Power Query is a powerful ETL tool for Excel and Power BI. It has the capability of connecting with multiple data sources and easy-to-use data transformations tools. This article shows three tips to enhance the overall experience.
Rename Applied Steps
For me, Applied Steps under Query Settings is the most crucial aspect of the Power Query table. It is a snapshot of each transformation performed on the table. For each step, Power Query assigns a generic name, which essentially is the name of the applied change.
By renaming these steps, we can make this segment of Power Query more informative.
How to rename steps?
It is simple – Select the step > Use the key F2
Alternatively, you can right-click on the steps > Rename
We can add more details using Properties. It provides additional information when we hover on the step.
Enable Formula Bar
The formula bar is where we can see the M code for each transformation.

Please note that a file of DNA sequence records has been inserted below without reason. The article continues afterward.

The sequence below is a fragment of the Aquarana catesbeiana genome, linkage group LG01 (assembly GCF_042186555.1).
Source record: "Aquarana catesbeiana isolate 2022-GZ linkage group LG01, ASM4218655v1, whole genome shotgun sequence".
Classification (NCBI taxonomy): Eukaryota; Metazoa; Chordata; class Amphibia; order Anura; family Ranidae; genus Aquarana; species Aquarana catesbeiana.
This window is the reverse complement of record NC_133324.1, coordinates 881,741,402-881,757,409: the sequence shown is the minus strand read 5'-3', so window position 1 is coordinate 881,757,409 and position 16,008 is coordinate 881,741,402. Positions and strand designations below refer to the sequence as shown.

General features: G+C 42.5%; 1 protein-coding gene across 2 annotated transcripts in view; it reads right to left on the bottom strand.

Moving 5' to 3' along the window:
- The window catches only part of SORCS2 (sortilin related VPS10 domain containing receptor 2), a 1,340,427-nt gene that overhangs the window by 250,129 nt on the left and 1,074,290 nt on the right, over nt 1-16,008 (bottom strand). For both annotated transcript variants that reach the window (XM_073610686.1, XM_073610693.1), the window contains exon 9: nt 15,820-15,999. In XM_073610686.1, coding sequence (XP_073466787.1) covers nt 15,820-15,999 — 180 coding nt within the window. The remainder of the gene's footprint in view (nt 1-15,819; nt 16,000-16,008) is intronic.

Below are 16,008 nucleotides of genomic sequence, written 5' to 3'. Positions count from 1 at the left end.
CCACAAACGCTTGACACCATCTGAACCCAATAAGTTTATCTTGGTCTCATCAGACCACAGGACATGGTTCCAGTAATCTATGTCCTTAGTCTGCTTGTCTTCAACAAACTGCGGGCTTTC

We can use it for a few quick modifications and reduce the number of Applied Steps in a query.
In the image below, we are eliminating the steps of renaming a column by modifying the M code in the formula bar:
Apart from this, it also helps in getting familiar with the M query.
To view the formula bar, go to View > Check the option Formula Bar
Using Power Query Formatter
Formula Editor displays the M code for one step. With Advance Editor, we can view all the M codes applied on the table:
Home > Advanced Editor
The M code makes it difficult to read due to the lack of proper structure even with using the Word-wrap feature:
The output looks neat and more legible.
With a few simple tweaks and modifications, we can enhance the experience of Power Query.
About the Author:
Vivek is a data enthusiast who works on Excel, Power BI, Power Apps, SQL Server, and SharePoint. He is mostly a self-taught person and loves to share his knowledge. This inspired him to leave his full-time job and start working as a BI Consultant & Trainer. He first saw Power BI approx. five years ago, and it was love at first sight. He prefers to upgrade himself to the latest BI technologies and best practices during his free time, writes blogs, and answer questions on the Power BI community. He loves traveling and has covered over 25,000 kilometers on a motorcycle with his wife in India. He loves trekking Himalayas, an avid reader (primarily books, but blogs also do), an amateur photographer, and plays guitar. Apart from this, he is quite a dull person.